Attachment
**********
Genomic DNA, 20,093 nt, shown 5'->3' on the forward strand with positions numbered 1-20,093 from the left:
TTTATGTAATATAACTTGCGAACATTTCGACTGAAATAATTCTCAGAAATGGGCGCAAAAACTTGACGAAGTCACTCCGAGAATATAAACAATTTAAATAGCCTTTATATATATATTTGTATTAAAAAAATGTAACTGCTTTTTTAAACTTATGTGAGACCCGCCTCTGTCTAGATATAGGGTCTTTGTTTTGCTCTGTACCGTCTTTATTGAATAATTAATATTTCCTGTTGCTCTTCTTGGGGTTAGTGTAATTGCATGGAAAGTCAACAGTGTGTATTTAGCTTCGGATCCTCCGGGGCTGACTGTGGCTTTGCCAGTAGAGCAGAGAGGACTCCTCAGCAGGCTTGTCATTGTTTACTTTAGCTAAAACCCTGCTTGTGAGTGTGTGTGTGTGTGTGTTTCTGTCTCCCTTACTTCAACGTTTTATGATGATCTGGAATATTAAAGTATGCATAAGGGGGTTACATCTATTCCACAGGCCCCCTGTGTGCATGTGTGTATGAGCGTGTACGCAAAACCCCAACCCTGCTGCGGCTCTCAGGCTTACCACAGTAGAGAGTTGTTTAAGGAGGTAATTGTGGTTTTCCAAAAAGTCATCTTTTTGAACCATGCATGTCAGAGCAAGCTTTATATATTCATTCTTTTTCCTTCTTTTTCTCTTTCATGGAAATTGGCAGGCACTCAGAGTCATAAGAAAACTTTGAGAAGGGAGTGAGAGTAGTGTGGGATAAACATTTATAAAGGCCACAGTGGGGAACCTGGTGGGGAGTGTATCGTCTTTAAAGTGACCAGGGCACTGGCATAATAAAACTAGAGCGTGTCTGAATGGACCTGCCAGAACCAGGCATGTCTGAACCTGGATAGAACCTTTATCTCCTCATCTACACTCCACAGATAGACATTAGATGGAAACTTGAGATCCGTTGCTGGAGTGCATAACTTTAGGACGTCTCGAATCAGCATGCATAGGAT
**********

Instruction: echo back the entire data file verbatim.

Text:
Genomic DNA, 20,093 nt, shown 5'->3' on the forward strand with positions numbered 1-20,093 from the left:
TTTATGTAATATAACTTGCGAACATTTCGACTGAAATAATTCTCAGAAATGGGCGCAAAAACTTGACGAAGTCACTCCGAGAATATAAACAATTTAAATAGCCTTTATATATATATTTGTATTAAAAAAATGTAACTGCTTTTTTAAACTTATGTGAGACCCGCCTCTGTCTAGATATAGGGTCTTTGTTTTGCTCTGTACCGTCTTTATTGAATAATTAATATTTCCTGTTGCTCTTCTTGGGGTTAGTGTAATTGCATGGAAAGTCAACAGTGTGTATTTAGCTTCGGATCCTCCGGGGCTGACTGTGGCTTTGCCAGTAGAGCAGAGAGGACTCCTCAGCAGGCTTGTCATTGTTTACTTTAGCTAAAACCCTGCTTGTGAGTGTGTGTGTGTGTGTGTTTCTGTCTCCCTTACTTCAACGTTTTATGATGATCTGGAATATTAAAGTATGCATAAGGGGGTTACATCTATTCCACAGGCCCCCTGTGTGCATGTGTGTATGAGCGTGTACGCAAAACCCCAACCCTGCTGCGGCTCTCAGGCTTACCACAGTAGAGAGTTGTTTAAGGAGGTAATTGTGGTTTTCCAAAAAGTCATCTTTTTGAACCATGCATGTCAGAGCAAGCTTTATATATTCATTCTTTTTCCTTCTTTTTCTCTTTCATGGAAATTGGCAGGCACTCAGAGTCATAAGAAAACTTTGAGAAGGGAGTGAGAGTAGTGTGGGATAAACATTTATAAAGGCCACAGTGGGGAACCTGGTGGGGAGTGTATCGTCTTTAAAGTGACCAGGGCACTGGCATAATAAAACTAGAGCGTGTCTGAATGGACCTGCCAGAACCAGGCATGTCTGAACCTGGATAGAACCTTTATCTCCTCATCTACACTCCACAGATAGACATTAGATGGAAACTTGAGATCCGTTGCTGGAGTGCATAACTTTAGGACGTCTCGAATCAGCATGCATAGGAT